ReplyDelete
  13. Hi again. sorry for the hiatus, but I worked last night so had to sleep for a while.

    Mason, thanks for the invite to Thoughts in Progress. It is going well and your readers seem pleased. :)

    Whoa, I knew something the world jet-setting Aunty Cindy did not know. Awesome! :) I am so happy I enhanced your mental power, my friend. LOL!

    ReplyDelete
  14. Linda, that is awesome. After gazing at so many photos and drawings, it would be incredible to see any of the ancient baths up close and personal. Man, that is my dream.

    Hi Helen! Yes, I suppose OZ beaches are warm all the time! I remember enjoying the beach from where I grew up in Southern CA. But when I moved north and touched that freezing water? No way. But there is no doubt it is good exercise, especially dodging all those sharks. ;-)

    Sarah, you crack me up!! OMG! Your poor hubby. Then again, maybe getting stuck and all greased up would lead to some nice "co-mingling" - there is a hint for a future Simas novel!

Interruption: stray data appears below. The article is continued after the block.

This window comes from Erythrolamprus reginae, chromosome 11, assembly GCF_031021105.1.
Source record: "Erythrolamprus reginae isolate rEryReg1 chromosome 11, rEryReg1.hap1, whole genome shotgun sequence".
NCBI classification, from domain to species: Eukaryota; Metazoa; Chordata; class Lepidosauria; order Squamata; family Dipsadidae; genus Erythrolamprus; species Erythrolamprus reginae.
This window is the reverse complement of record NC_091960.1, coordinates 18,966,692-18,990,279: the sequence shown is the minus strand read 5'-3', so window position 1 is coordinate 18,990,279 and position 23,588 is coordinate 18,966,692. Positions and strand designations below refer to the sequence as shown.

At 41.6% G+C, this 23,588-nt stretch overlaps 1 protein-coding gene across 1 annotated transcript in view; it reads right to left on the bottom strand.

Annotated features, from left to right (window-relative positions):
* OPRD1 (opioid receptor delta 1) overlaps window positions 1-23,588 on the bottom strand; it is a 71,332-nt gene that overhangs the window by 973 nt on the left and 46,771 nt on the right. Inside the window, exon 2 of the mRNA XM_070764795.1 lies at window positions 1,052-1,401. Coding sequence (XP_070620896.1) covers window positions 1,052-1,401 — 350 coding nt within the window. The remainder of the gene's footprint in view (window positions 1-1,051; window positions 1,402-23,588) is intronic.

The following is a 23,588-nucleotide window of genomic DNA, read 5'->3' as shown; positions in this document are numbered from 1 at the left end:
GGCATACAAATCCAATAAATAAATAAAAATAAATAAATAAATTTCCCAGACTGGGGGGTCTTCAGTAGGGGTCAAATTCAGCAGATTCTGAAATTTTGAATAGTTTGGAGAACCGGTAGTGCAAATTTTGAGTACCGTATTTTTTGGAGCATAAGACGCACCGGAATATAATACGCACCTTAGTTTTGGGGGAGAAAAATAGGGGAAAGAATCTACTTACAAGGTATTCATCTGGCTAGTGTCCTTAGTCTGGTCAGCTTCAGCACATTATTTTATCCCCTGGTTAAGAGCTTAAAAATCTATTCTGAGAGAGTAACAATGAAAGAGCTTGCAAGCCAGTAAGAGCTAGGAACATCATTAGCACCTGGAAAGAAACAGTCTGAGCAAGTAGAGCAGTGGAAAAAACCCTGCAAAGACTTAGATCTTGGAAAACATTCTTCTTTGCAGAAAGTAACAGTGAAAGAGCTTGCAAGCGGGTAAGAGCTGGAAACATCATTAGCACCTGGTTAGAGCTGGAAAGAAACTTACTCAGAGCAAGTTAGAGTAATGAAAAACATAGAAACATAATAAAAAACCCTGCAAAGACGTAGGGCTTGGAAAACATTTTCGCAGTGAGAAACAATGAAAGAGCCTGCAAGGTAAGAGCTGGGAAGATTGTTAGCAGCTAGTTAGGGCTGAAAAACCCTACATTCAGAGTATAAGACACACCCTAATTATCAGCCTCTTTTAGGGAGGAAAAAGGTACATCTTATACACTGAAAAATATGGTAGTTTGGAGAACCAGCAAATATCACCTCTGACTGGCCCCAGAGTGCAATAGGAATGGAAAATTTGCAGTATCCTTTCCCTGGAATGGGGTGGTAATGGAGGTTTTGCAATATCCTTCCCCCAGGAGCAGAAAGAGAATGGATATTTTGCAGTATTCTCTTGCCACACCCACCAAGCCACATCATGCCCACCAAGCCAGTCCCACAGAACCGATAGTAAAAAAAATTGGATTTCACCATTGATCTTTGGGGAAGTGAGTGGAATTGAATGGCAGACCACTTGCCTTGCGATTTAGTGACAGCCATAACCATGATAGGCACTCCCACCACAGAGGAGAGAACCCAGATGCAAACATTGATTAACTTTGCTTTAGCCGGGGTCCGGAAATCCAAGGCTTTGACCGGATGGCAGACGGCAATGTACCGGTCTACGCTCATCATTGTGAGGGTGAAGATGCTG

ReplyDelete
  15. Well I've got one for the record books...I've seen one of those bathing machines in action. I just could not remember where. Then it hit me, Gerry Butler's first movie...Her Majesty, Mrs. Brown... Judi Dench played Queen Victoria and made use of one of the bathing machines in the movie. I may be slow, but like the tortoise, I get there...eventually!!! lol ;)

    ReplyDelete
  16. Gerald Butler in a bathing machine? Wet? Nice! I will have to look that one up! :)

    ReplyDelete
  17. Great post, Sharon! I remember first seeing one of those bathing machines in The Ghost and Mrs Muir. We've come a long way, haven't we?

    ReplyDelete
  18. Wonderful info Sharon! I love historical research...although I have a tendency to tweak it a bit with magic. :}

    ReplyDelete